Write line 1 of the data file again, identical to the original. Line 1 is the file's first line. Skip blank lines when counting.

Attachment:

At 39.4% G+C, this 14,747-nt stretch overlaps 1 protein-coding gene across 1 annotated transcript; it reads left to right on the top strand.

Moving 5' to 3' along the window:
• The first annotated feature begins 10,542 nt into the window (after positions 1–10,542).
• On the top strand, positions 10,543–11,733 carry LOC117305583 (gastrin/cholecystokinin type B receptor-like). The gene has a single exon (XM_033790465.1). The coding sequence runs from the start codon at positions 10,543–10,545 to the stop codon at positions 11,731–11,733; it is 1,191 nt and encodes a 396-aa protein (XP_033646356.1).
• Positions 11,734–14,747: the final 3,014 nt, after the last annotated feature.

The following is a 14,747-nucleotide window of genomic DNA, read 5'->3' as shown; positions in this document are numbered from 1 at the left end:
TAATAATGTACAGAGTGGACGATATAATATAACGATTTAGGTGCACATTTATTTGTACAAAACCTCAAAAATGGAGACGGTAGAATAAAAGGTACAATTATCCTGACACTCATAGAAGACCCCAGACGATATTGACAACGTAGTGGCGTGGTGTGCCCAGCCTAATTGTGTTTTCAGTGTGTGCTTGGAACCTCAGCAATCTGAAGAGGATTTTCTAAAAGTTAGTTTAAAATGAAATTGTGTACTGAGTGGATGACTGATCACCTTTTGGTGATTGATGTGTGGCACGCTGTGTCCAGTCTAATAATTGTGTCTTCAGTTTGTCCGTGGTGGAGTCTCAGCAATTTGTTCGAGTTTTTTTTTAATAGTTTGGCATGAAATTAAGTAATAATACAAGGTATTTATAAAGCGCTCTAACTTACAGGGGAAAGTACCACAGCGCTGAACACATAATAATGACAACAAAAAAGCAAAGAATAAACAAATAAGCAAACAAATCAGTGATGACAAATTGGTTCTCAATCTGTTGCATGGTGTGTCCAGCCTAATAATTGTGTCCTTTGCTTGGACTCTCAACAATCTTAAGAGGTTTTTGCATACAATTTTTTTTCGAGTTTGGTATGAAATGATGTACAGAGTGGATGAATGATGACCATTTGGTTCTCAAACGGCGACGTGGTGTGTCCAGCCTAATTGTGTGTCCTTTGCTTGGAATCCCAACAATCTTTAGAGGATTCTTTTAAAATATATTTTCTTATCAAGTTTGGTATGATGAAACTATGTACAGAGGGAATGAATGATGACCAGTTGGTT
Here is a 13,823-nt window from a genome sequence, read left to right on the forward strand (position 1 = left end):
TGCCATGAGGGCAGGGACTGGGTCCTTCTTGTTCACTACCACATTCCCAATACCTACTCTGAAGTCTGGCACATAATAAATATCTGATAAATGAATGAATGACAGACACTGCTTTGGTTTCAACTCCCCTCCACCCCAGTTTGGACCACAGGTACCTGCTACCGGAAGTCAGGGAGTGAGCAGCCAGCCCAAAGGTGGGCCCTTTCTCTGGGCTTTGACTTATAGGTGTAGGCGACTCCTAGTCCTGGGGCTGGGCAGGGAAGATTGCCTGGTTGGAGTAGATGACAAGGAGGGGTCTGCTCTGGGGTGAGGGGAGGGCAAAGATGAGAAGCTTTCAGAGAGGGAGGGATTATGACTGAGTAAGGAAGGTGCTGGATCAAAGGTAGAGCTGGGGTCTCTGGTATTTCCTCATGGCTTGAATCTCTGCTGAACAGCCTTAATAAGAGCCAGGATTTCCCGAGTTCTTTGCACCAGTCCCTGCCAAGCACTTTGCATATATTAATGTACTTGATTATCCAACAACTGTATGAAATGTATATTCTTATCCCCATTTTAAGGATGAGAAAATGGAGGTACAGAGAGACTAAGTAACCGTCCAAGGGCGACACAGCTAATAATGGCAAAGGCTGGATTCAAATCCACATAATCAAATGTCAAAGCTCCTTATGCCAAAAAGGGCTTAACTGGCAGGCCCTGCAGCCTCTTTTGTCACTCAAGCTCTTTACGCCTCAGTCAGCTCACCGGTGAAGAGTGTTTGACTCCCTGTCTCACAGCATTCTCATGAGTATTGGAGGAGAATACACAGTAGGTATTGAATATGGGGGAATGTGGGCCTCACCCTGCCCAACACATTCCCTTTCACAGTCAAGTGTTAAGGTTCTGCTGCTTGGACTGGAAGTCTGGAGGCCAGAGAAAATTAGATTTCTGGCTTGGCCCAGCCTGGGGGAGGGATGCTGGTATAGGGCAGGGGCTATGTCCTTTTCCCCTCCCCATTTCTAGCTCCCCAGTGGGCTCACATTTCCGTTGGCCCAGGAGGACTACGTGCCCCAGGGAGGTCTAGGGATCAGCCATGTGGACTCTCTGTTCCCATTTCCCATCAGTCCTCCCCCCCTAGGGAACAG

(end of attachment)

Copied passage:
At 39.4% G+C, this 14,747-nt stretch overlaps 1 protein-coding gene across 1 annotated transcript; it reads left to right on the top strand.